The space manufacturing market continues to expand due to the increase of satellites in orbit and launch activity, especially as China doubles down to match U.S. production and constellation growth. This ABI Insight highlights key announcements from China’s space sector, lays out the current state of satellite manufacturing in the United States, and provides guidance to space manufacturing stakeholders on what key information to track when identifying opportunities in the market.
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China Is Taking Significant Steps to Grow Its Rocket and Satellite Market
While SpaceX drives much of the world’s conversation around the rocketry and satellite market, China has been comprehensively growing its domestic space capabilities, with the country’s answer to SpaceX’s Starlink constellation coming in the form of the Guowang constellation, which is planned to contain 13,000 satellites. Alongside this, the Shanghai Municipal People’s Government has announced the G60 Starlink project, which aims to build a constellation of 12,000 satellites, sending up 1,300 into orbit in the initial phase. As of December 2023, the Starlink G60 Shanghai factory has begun production, and is expected to produce 300 satellites per year. In comparison, SpaceX manufactured an estimated 2,000+ satellites in 2023.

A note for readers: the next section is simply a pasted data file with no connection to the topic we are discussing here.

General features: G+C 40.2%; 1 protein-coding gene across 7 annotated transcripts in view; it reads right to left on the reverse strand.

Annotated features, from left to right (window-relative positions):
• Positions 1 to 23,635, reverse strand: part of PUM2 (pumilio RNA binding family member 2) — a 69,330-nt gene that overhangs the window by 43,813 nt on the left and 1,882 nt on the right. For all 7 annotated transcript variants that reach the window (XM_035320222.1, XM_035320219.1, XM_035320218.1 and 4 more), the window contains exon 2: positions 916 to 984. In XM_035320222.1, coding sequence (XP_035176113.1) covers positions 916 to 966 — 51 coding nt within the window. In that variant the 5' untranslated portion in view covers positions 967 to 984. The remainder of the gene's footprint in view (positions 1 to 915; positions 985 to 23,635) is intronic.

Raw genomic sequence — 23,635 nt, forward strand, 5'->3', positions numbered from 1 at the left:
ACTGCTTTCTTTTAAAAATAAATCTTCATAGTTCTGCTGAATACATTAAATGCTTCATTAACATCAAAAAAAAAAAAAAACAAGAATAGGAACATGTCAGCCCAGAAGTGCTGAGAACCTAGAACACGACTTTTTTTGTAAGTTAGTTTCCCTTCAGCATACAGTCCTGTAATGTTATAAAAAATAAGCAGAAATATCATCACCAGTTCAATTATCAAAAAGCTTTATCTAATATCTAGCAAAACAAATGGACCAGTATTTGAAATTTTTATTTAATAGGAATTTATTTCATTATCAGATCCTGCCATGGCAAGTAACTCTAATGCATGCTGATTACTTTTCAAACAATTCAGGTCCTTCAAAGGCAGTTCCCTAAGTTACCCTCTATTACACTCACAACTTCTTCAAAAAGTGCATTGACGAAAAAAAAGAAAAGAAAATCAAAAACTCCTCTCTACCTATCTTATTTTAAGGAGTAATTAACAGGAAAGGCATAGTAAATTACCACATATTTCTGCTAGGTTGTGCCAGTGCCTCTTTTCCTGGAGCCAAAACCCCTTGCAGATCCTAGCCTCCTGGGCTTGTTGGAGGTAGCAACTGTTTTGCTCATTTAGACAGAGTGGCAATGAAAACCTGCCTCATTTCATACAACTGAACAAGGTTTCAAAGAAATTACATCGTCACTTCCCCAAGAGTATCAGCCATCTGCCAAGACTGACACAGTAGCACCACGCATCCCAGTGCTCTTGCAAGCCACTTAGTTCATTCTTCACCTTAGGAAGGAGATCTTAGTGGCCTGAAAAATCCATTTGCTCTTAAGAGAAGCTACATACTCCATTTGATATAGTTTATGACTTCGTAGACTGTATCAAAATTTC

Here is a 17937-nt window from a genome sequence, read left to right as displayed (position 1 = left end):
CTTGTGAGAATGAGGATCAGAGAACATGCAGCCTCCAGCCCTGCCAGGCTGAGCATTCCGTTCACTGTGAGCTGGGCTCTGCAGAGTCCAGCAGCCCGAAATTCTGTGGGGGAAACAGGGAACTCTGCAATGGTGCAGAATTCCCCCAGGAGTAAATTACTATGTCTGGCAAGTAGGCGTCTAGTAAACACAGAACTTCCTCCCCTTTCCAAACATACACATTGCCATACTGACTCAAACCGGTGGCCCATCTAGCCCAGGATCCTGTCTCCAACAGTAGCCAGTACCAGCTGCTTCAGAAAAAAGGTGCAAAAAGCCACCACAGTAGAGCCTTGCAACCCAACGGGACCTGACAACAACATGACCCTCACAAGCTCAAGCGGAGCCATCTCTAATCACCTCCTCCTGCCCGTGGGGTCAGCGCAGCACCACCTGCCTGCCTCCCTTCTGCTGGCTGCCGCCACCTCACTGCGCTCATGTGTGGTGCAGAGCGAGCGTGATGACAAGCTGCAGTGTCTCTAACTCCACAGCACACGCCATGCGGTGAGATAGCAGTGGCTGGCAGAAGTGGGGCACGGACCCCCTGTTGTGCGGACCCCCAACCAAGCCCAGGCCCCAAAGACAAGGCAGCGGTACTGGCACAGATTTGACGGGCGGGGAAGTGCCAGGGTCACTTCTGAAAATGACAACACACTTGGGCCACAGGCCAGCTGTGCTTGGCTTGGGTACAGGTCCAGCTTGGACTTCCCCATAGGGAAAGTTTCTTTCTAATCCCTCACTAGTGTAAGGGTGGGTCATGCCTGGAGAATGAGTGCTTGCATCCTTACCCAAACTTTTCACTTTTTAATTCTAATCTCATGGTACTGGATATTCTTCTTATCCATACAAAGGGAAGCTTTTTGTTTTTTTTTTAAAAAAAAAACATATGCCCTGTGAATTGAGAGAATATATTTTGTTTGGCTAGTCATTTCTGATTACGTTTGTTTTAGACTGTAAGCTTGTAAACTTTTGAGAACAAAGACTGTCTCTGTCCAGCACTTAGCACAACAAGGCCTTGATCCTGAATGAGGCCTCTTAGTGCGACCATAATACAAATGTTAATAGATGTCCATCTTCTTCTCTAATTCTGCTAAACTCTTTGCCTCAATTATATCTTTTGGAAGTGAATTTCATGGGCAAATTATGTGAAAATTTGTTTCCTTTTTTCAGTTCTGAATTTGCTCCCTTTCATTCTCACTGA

The Guowang and G60 Starlink satellite constellations are supported by China’s rapidly growing rocket market, which is dedicating significant resources to not only increasing the number of manufacturers and model options due to reduced barriers to entry, but also toward reusable technology intended to reach the market starting in 2024. Examples include Galactic Energy’s Pallas 1 rocket (first flight in 2024), Deep Blue Aerospace’s Nebula-1 (2024), Space Pioneer’s Tianlong-3 (2024), and LandSpace’s Zhuque-3 (2025). These company’s sit atop China’s state-owned main space contractor, CASC, and alongside other competitors such as GalaxySpace and HKATG.
What Does the Space Manufacturing Market Look Like?
Space manufacturing is a growing and lucrative market, composed of satellites, ground equipment, and launch production, with the Low Earth Orbit (LEO) satellite market representing the greatest opportunities, as they are ideal for consistent manufacturing operations, involving mega-constellations of thousands of satellites with life spans of 5 to 7 years, on average, which are subject to consistent de-orbiting for upgrades by operators. Whilst Geosynchronous Earth Orbit (GEO) satellites are the most expensive to produce, with high-performance, cutting-edge designs often costing more than US$1 billion per unit, these platforms have a finite number of licenses (with only 1,800 GEO orbital slots) and, therefore, limited market growth potential for manufacturers.